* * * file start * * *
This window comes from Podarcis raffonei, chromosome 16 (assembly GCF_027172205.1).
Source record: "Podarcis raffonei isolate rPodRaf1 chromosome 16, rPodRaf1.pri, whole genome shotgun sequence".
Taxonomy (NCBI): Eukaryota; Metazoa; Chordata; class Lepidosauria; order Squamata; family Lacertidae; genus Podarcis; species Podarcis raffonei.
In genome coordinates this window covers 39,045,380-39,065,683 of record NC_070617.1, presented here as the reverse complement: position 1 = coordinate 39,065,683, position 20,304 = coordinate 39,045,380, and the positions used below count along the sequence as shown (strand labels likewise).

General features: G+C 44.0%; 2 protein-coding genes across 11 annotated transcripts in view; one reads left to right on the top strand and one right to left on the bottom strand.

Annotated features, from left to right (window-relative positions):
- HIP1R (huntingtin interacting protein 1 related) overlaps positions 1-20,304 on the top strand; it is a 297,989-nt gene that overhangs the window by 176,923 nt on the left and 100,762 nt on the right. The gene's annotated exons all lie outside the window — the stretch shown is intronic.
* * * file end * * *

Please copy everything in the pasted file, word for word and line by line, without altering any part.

This window comes from Podarcis raffonei, chromosome 16 (assembly GCF_027172205.1).
Source record: "Podarcis raffonei isolate rPodRaf1 chromosome 16, rPodRaf1.pri, whole genome shotgun sequence".
Taxonomy (NCBI): Eukaryota; Metazoa; Chordata; class Lepidosauria; order Squamata; family Lacertidae; genus Podarcis; species Podarcis raffonei.
In genome coordinates this window covers 39,045,380-39,065,683 of record NC_070617.1, presented here as the reverse complement: position 1 = coordinate 39,065,683, position 20,304 = coordinate 39,045,380, and the positions used below count along the sequence as shown (strand labels likewise).

General features: G+C 44.0%; 2 protein-coding genes across 11 annotated transcripts in view; one reads left to right on the top strand and one right to left on the bottom strand.

Annotated features, from left to right (window-relative positions):
- HIP1R (huntingtin interacting protein 1 related) overlaps positions 1-20,304 on the top strand; it is a 297,989-nt gene that overhangs the window by 176,923 nt on the left and 100,762 nt on the right. The gene's annotated exons all lie outside the window — the stretch shown is intronic.